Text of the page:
Keep In Touch: Creating A Family Website When You’re Living Apart
Not all single parent families are created equal. Most separated parents still love and want the best for their children, even if they don’t live in the family home any more. Other parents are forced to be apart from their children due to work commitments or visa restrictions, and as a result they risk losing some of that vital parent-child connection which is so carefully and lovingly built up over time with shared experiences – but which can so easily and quickly be lost due to distance and time apart.

There are also many devoted extended family members who don’t get the chance to engage with the children nearly as much as they would like. People travel long distances for work and other opportunities these days, and kids are growing up without those close relationships between different generations that are so valuable for a person’s view of the world and sense of family.

If you or other members of your family are separated from each other and your children, you need to find ways of building and maintaining engaged relationships. Fortunately, in today’s technological society, there are many opportunities to explore.

A fairly simple but highly effective platform for family engagement is the family website. A website can be free or paid. It can be basic or full of bells and whistles. It can be private, shared among certain individuals or public. And it can promote real-time discussion and participation in family activities, as well as act as a terrific memory-collector, scrapbook and conversation recorder and stimulator.

Here are a few thoughts to get you started.

Tech-Whiz Not Required
You don’t have to be a genius IT programmer to create and maintain a simple website, or even a not-so simple one. There are hundreds of pre-made options available and thousands of information and tutorial sheets, videos and forums. Any question you have will have an answer somewhere – just type it into an internet search and get reading!

Free Is Fine
If all you’re looking for is a simple website with a couple of pages, you can set this up quickly and for free. Free services do have some catches though: you may not have the same privacy options, you must abide by their terms and conditions, which might make sharing certain photos or videos problematic, and you have fewer options to customize your site. But family websites need not be particularly ornate or risqué, so the chances are you would be just fine with a free service.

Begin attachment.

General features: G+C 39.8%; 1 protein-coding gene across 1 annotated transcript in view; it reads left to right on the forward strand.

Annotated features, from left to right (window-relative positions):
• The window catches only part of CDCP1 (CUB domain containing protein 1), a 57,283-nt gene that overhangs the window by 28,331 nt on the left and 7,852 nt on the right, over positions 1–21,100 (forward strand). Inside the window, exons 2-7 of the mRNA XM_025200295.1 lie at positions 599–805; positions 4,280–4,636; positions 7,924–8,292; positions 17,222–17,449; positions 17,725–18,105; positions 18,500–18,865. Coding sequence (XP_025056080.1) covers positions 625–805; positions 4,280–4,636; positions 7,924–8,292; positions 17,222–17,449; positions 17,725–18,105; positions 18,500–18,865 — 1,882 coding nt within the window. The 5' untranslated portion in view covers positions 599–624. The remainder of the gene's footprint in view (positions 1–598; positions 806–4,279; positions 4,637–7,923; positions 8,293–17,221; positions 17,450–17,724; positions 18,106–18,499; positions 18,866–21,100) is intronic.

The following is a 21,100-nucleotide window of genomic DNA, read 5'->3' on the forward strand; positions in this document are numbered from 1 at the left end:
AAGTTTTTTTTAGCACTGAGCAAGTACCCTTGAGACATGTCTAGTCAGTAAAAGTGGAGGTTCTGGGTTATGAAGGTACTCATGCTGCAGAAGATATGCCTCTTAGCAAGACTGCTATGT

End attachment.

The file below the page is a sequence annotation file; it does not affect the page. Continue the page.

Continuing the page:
Customize For Your Family
If you have an enthusiastic photographer (or two) in the family, make full use of them and include heaps of photos in your website. If you have someone who loves to write, get them to post the stories and family news. If you go somewhere new or do something unusual, get whoever likes videos most to take video of the event and post it up. If you have a science fan or bookwork, have a page dedicated to amazing science facts, or reviews of books the family has read, or an ongoing trivia quiz. The key to a great, collaborative website is to get everyone involved and engaged, and that means making it relevant for your family members.

Keep the Conversation Going
A family website is terrific – if every family member is participating and if you update it all the time – preferably at least once a day. Consider having each family member post something about their day before dinner – get the older kids to help the younger ones. The distant family members also post a picture or a story about their day. Then people can comment on each other’s posts and ask follow up questions. To make things easier you could have a theme or a question each day for everyone to answer – ‘what’s the best thing that happened to you today?’ or ‘Embarrassing Moments.’

Collaboration Is Key
Whoever is going to be involved in this family project needs to buy into it. As the emphasis is on getting kids to connect with far-flung relatives, it’s vital that their primary carer is on board with the concept. Present it to them in terms that they can accept – lay out the workload for them (as little as possible, if you fear they’ll be negative about it), and emphasize the benefits to the kids and themselves. Without support from the kids’ carers, the project is on shaky ground. If possible, do a very basic trial run so that the unenthusiastic person can see how it would work and how it benefits the family before expanding on the idea.

My book, Outstanding Long Distance Parenting, comes out in time for Christmas and inside you will find heaps more great ideas and strategies to help you keep your children close, even when you live far apart.

Emily is a consultant to parents, businesses and schools. She helps parents understand scientific information and expert opinions on various parenting topics, to help them make the best decisions they can. She helps businesses understand the value of their parent workforce and parent customers and helps them to make their businesses more parent-friendly. She also works with schools to improve parent-school relationships.

Emily’s podcast, Parents in the Know, is available on iTunes, Stitcher and through her website,, along with other great resources and books for parents.